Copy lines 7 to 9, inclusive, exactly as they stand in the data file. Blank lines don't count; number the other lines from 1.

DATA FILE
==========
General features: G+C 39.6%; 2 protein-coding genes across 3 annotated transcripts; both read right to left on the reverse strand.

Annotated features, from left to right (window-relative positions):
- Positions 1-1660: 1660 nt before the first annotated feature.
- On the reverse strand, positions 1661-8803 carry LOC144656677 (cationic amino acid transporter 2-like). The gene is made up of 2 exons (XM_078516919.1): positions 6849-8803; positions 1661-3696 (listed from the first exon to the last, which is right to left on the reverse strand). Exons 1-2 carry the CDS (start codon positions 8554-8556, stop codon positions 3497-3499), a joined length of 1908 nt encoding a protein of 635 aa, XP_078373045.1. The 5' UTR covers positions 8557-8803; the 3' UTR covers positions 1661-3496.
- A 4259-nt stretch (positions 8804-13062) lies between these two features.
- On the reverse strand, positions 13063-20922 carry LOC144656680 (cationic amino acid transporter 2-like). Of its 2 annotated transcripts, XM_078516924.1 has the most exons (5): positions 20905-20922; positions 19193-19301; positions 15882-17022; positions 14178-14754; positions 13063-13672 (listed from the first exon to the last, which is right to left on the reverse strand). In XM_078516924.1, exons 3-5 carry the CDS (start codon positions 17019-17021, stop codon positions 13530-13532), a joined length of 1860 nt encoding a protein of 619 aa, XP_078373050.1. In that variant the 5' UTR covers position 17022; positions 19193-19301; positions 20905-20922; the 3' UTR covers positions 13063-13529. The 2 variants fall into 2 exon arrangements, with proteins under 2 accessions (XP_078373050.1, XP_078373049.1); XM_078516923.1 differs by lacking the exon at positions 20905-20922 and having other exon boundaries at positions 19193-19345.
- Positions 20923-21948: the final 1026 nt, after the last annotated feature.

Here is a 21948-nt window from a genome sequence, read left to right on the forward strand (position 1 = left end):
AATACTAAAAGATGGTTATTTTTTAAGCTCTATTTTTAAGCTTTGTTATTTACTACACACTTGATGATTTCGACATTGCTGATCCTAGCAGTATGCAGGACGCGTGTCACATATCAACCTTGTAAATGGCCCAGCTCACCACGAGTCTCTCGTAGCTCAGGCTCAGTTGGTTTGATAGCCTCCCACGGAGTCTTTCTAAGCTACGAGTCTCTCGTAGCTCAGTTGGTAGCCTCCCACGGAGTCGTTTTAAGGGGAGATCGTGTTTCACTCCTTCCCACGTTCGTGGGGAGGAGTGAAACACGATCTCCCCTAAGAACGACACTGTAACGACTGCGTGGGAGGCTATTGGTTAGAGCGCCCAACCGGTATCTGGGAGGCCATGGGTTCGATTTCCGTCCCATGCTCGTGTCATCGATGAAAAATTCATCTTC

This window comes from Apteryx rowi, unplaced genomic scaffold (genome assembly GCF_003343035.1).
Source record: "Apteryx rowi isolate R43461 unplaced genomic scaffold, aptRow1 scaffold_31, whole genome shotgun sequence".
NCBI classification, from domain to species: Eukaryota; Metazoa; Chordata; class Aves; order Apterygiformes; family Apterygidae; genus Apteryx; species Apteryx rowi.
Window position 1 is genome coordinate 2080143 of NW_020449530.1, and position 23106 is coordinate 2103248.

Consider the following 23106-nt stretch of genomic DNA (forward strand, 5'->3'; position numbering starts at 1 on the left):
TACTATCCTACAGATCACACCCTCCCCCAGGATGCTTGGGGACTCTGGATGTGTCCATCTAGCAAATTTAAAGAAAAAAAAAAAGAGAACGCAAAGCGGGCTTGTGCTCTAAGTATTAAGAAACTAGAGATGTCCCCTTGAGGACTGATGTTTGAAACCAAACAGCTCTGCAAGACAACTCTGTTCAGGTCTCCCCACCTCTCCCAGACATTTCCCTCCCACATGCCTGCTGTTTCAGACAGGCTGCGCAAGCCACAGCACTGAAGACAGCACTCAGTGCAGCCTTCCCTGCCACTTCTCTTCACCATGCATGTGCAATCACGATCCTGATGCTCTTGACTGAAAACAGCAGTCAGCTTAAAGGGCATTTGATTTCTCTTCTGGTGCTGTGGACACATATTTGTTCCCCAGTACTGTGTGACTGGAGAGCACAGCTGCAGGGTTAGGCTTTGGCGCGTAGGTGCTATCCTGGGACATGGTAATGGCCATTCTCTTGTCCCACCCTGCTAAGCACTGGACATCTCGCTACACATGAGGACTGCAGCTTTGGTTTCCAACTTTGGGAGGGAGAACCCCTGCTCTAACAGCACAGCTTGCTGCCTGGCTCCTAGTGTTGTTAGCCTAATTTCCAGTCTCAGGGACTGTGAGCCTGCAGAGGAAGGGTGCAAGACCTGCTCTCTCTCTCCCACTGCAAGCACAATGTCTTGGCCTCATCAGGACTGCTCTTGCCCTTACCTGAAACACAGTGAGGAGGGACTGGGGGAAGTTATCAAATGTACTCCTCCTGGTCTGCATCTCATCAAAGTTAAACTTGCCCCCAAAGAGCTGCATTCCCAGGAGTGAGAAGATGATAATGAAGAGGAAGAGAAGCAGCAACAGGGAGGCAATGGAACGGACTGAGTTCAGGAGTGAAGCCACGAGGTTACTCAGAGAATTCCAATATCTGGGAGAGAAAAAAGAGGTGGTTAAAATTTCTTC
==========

- Positions 20923-21948: the final 1026 nt, after the last annotated feature.

Here is a 21948-nt window from a genome sequence, read left to right on the forward strand (position 1 = left end):
AATACTAAAAGATGGTTATTTTTTAAGCTCTATTTTTAAGCTTTGTTATTTACTACACACTTGATGATTTCGACATTGCTGATCCTAGCAGTATGCAGGACGCGTGTCACATATCAACCTTGTAAATGGCCCAGCTCACCACGAGTCTCTCGTAGCTCAGGCTCAGTTGGTTTGATAGCCTCCCACGGAGTCTTTCTAAGCTACGAGTCTCTCGTAGCTCAGTTGGTAGCCTCCCACGGAGTCGTTTTAAGGGGAGATCGTGTTTCACTCCTTCCCACGTTCGTGGGGAGGAGTGAAACACGATCTCCCCTAAGAACGACACTGTAACGACTGCGTGGGAGGCTATTGGTTAGAGCGCCCAACCGGTATCTGGGAGGCCATGGGTTCGATTTCCGTCCCATGCTCGTGTCATCGATGAAAAATTCATCTTC